(As an aside: If you’re still confused by my simplistic explanation on rhystic, check out http://www.wizards.com/default.asp?x=magic/products/prophecyrhystic for a concise summary of the mechanic.)

The Observer
Now that I’ve established what rhystic is, let’s take a brief look at the cards themselves. I’m going to give you a *ahem* "spoiler" list of all the rhystic cards in Prophecy, covering all three rarities and a brief overall assessment of each color’s strengths and weaknesses.
Green: Gentle reader, get in touch with your inner-Wakefield and chant with me: "Green got shafted again!" It’s true. Jamie’s color of choice received only two rhystic spells to play with, neither one being especially awe inspiring. They’re simple workhorses but certainly not going to provide the core of a deck.
Vintara Elephant: 4G (common)
3: Vintara Elephant loses rample until end of turn. Any player may play this ability.
Wild Might: 1G (common)
Target creature gets +1/+1 until end of turn. That creature gets an additional +4/+4 until end of turn unless any player pays 2.
Red: Not much to say here, as red plays to its strength of direct damage. If I remember correctly, Rhystic Lightning saw a bit of play in Limited tournaments. Task Mage Assembly was and still is an excuse to go hog wild sniping at creatures in multiplayer.
Rhystic Lightning: 2R (common)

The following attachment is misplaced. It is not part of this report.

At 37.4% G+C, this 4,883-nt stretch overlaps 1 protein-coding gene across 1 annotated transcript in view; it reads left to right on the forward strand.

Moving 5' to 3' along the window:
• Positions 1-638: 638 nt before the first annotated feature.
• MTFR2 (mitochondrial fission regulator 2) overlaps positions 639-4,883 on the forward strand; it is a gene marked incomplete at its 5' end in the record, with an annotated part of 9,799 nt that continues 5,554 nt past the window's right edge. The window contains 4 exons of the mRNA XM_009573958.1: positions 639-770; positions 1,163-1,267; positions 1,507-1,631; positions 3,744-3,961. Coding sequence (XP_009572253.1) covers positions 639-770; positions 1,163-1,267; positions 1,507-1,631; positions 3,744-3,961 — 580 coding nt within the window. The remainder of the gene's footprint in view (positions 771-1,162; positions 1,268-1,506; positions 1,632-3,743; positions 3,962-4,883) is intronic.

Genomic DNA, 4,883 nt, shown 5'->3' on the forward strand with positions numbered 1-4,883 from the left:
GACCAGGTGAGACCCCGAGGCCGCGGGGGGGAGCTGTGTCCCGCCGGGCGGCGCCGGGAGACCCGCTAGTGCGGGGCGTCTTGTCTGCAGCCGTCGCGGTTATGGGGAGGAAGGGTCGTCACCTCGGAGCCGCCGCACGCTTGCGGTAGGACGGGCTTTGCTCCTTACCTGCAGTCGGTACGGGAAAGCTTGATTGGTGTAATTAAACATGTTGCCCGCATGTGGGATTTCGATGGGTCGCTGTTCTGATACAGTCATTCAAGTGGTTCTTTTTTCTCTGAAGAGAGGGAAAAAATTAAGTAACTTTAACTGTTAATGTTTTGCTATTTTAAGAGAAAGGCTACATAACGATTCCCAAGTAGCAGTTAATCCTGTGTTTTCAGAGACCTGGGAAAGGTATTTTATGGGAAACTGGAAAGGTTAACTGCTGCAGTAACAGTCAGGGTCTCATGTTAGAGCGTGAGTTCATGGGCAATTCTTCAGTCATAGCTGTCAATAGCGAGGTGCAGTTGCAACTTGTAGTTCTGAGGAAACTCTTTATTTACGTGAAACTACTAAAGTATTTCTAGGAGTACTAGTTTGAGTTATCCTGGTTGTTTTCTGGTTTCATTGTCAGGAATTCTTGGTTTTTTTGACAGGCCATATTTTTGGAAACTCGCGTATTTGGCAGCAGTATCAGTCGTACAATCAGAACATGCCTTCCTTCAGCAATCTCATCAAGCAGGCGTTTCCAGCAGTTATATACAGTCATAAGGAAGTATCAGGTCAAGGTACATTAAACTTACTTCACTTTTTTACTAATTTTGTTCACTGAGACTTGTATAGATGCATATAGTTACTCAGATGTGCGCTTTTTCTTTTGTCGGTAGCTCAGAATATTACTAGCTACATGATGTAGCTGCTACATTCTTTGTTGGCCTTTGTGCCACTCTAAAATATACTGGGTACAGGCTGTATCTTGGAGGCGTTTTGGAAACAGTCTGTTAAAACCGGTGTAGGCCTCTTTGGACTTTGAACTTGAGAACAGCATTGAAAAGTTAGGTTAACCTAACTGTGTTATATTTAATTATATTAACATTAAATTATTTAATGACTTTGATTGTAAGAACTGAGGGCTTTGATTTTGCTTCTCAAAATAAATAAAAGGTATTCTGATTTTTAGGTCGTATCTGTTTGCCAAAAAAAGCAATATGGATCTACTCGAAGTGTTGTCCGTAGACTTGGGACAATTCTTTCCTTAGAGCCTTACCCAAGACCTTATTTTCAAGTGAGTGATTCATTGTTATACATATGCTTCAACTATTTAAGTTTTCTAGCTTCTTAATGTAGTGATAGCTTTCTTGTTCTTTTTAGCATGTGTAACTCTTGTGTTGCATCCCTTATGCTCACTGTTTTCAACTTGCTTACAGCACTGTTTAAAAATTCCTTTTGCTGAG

Rhystic Lightning deals 4 damage to target creature or player unless that creature’s controller or that player pays 2. If he or she does, Rhystic Lightning deals 2 damage to the creature or player.
Task Mage Assembly: 2R (rare)
When there are no creatures in play, sacrifice Task Mage Assembly.
2: Task Mage Assembly deals 1 damage to target creature. Any player may play this ability but only any time he or she could play a sorcery.
Zerapa Minotaur: 2RR (common)
First strike
2: Zerapa Minotaur loses first strike until end of turn. Any player may play this ability.
Black: Rhystic magic in black is a mixed bag, hitting all of the color’s classic themes fairly well but occasionally making a grown man weep. (Oh Flay, if only you costed 2 mana less... *sigh*) The creatures are meant to make that whole "blocking in combat" thing a damned it you do, damned if you don’t proposition. Unfortunately the creatures have no natural evasion abilities, making them easy to avoid.
Death Charmer: 2B (common)
Whenever Death Charmer deals combat damage to a creature, that creature’s controller loses 2 life unless he or she pays 2.
Endbringer’s Revel: 2B (uncommon)
Return target creature card from a graveyard to its owner’s hand. Any player may play this ability but only any time he or she could play a sorcery.
Flay: 3B (common)
Target player discards a card at random. Then that player discards another card at random unless he or she pays 1.
Nakaya Shade: 1B (uncommon)
B: Nakaya Shade gets +1/+1 until end of turn unless any player pays 2.
Plague Fiend: 1B (common)
Whenever Plague Fiend deals combat damage to a creature, destroy that creature unless its controller pays 2.
Rhystic Syphon: 3BB (uncommon)